Under the reforms, the UK Government plans to supplement the “implementation approach” with what is essentially a "qualified effects” approach to assess whether Chapter I applies to an agreement. Under this approach, the Chapter I prohibition will apply if the conduct has or is likely to have direct, substantial and foreseeable effects within the UK – even if the contract was not implemented (or intended to be implemented) in the UK. However, the reforms will not extend to the Chapter II prohibition (equivalent of Article 102 TFEU) or to merger control rules.

Overcoming historic hostility to the qualified effects doctrine

This is a significant change considering that the UK Government has historically taken a narrow view of the ability of states to exercise extraterritorial jurisdiction, adopting the position that jurisdiction should be based on territoriality and nationality. In the antitrust context, this has translated to hostility towards the "qualified effects” doctrine and resistance to the extraterritorial application of competition law by foreign regulators.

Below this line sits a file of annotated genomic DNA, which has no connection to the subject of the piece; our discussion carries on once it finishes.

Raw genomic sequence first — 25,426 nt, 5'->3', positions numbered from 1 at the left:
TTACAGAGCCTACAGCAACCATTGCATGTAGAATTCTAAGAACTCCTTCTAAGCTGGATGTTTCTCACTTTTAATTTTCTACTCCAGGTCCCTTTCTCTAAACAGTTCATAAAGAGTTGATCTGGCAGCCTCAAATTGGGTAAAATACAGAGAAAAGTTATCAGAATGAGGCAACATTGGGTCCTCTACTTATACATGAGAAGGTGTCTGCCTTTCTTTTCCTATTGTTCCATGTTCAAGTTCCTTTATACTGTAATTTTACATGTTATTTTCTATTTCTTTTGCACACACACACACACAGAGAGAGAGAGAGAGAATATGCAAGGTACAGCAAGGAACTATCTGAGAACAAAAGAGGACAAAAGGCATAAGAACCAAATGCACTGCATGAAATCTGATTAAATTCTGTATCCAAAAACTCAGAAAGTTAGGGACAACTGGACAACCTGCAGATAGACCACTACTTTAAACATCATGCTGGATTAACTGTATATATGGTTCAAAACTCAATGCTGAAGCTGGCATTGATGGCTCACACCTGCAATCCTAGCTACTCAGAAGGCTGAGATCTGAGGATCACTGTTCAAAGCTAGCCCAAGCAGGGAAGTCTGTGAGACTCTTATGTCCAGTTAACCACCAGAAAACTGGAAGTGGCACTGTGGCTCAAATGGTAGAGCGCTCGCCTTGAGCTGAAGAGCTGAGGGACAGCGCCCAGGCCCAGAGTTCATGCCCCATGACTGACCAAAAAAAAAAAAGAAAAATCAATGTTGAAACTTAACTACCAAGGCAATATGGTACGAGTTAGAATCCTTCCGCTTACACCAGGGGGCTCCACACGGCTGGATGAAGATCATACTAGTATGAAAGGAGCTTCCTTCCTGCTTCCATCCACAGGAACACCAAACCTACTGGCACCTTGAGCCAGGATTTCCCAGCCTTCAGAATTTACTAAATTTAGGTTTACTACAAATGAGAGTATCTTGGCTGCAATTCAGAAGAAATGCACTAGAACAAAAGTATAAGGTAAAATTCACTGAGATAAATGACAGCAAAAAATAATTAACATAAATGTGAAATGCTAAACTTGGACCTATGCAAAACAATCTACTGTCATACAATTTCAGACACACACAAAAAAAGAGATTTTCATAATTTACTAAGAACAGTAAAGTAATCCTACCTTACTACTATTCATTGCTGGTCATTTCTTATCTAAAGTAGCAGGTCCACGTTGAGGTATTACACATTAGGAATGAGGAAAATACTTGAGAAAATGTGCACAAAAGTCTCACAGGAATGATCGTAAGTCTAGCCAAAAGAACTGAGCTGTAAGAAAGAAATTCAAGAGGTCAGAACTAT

The UK Government has made submissions to this effect in previous litigation. In an amicus brief submitted to the US Supreme Court in Hoffman-La-Roche v Empagran (a private enforcement action in the US brought by plaintiffs in Ukraine, Panama, Australia and Ecuador in relation to the Vitamins cartel which involved several non-US members). It described the qualified effects doctrine as being “more controversial” than jurisdiction based on territoriality, and asserted that under US law the exercise of extraterritorial jurisdiction was limited by considerations of comity and a limiting principle of ‘reasonableness’.

Reasons for change

Empowering the CMA to protect the UK's interests

The stated reason for the change in territorial scope is to ensure "stronger and faster enforcement against illegal anti-competitive conduct". The Government has recognised that globalisation has increased the ability of agreements implemented outside the UK to harm competition or consumers in the UK and has voiced its concern that the disparity between the UK's approach and that of its international partners could leave the CMA less able to protect the UK's interests.